Settlement money goes to orchestras

John O'Brien Sep. 19, 2007, 2:00pm


COLUMBUS, Ohio - A federal court has ordered the spending of leftover funds from a settlement with several CD retailers, and Ohio Attorney General Marc Dann has given his state's share to seven orchestras.

Those orchestras will each receive more than $26,000 as a result of the 2002 settlement. Forty-three states and three territories alleged the companies violated several antitrust and unfair competition laws in their manufacturing and selling of CDs.

"I can think of no better way to carry out the letter and the spirit of the court's order than to support the permanent music education programs for children provided by these seven outstanding professional orchestras in Ohio," Dann said.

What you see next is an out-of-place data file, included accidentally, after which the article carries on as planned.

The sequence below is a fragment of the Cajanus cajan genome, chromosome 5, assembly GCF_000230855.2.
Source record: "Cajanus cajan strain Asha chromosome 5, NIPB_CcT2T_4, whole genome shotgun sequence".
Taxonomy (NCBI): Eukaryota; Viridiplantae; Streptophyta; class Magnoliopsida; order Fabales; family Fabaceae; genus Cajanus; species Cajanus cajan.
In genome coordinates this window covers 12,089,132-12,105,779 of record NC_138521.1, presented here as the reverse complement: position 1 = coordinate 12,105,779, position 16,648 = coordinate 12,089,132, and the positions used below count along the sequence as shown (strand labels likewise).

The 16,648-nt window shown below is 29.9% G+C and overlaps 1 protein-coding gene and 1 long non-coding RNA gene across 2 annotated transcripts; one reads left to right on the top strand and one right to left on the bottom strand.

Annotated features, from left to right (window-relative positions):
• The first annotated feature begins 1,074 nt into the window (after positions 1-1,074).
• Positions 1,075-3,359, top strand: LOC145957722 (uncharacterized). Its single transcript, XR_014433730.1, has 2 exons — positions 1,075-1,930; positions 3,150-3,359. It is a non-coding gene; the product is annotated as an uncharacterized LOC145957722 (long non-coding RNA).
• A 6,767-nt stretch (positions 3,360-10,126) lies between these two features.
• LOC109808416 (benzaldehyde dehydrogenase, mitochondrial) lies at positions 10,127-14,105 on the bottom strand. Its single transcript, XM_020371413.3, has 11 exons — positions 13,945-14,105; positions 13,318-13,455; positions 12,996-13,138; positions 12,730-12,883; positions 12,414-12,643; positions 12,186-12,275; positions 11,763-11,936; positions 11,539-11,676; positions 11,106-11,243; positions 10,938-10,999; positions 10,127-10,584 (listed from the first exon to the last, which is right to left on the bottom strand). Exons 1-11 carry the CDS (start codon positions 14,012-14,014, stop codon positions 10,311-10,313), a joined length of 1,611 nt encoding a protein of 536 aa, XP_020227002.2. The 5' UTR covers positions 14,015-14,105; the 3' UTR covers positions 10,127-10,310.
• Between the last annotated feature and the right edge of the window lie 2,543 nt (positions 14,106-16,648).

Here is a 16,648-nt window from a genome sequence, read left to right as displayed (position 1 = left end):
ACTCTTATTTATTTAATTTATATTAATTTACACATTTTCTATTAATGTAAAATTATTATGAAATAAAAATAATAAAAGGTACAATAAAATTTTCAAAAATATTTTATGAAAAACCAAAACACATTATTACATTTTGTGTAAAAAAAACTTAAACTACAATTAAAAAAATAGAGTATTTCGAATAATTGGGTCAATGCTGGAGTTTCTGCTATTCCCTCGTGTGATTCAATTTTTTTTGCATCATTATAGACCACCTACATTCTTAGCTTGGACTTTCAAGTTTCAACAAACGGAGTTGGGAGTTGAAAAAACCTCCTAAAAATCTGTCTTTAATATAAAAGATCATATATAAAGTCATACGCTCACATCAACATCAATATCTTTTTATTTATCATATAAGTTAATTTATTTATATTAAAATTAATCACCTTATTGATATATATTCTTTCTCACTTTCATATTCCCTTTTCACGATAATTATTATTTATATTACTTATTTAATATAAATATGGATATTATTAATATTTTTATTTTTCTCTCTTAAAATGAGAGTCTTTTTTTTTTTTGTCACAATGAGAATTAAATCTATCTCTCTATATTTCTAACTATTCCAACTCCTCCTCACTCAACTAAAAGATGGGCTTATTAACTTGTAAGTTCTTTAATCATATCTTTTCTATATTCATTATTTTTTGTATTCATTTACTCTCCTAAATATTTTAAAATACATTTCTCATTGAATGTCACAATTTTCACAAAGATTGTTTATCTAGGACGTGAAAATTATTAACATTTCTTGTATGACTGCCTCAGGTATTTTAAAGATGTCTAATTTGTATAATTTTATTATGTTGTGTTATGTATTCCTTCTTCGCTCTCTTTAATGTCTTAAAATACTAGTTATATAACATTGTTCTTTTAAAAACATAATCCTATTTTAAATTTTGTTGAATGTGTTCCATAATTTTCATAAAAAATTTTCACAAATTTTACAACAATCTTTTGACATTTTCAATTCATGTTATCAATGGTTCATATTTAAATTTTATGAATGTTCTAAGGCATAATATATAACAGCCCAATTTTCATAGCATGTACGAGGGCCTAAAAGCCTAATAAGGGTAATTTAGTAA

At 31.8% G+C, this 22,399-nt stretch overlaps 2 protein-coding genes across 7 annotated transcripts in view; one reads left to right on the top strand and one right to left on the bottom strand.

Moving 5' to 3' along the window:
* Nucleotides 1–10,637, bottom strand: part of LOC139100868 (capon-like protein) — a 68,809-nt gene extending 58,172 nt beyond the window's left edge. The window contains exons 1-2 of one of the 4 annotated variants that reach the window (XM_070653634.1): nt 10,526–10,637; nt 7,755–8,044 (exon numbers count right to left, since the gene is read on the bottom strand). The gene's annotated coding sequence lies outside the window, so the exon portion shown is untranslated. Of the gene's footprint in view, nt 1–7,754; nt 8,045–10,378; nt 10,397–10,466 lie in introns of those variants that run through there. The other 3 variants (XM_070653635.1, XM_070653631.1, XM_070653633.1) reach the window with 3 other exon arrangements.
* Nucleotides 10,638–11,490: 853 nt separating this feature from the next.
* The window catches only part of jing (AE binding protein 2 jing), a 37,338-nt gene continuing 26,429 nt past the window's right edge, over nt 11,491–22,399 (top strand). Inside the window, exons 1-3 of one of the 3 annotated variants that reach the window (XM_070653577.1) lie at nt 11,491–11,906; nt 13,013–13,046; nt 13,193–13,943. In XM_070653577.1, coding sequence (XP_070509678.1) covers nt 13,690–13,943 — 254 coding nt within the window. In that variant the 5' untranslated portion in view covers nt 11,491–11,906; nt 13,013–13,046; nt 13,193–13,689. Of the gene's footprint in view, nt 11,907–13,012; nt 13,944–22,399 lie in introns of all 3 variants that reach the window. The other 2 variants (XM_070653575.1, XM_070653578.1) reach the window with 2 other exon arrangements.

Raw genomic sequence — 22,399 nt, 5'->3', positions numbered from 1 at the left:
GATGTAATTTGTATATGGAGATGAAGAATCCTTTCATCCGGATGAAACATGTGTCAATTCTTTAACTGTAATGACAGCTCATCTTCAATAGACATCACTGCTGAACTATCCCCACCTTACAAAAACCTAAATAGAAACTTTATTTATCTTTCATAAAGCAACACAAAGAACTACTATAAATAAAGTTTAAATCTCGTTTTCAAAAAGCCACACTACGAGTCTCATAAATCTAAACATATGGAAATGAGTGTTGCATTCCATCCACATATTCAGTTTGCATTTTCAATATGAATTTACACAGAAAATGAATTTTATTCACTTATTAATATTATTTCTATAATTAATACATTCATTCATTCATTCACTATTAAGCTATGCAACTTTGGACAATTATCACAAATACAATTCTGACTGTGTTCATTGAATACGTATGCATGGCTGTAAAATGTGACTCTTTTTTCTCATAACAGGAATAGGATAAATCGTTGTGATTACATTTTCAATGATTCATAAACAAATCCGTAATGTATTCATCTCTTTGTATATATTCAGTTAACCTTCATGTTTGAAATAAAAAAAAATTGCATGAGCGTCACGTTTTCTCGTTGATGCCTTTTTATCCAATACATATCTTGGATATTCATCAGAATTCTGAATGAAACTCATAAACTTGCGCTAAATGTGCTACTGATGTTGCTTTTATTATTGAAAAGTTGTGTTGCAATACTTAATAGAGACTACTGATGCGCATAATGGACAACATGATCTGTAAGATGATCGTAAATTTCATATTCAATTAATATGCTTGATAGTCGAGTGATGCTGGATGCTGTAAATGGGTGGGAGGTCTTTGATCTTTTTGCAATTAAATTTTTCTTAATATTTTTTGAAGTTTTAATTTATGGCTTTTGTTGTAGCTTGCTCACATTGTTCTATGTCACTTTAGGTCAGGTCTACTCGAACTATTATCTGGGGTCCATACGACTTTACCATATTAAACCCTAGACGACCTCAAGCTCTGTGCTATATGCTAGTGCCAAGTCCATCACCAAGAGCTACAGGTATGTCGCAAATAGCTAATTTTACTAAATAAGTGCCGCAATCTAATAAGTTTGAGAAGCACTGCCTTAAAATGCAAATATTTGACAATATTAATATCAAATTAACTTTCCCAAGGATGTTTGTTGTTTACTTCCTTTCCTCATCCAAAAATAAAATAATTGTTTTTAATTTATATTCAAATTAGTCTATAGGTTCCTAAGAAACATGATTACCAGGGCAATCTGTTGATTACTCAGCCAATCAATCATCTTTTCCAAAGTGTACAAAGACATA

The defendants in the suit were Sony, Universal, BMG, Time Warner, Capitol Records, Transworld Entertainment Corp., Tower Records and Musicland Stores Corp. They were required to change their sales practices and compensate consumers who had purchased CDs between 1995-2000 up to $67.3 million, while providing$75 million in free CDs to schools and libraries.

The money, according to a court order from U.S. District Court in Maine, must be used to expand music education-related programs.

The Canton Symphony, Cincinnati Symphony Orchestra, Cleveland Orchestra, Columbus Symphony Orchestra, Dayton Philharmonic, Toledo Symphony and Youngstown Symphony received the funds.

Leftover money was given to elementary schools in Florida.

More News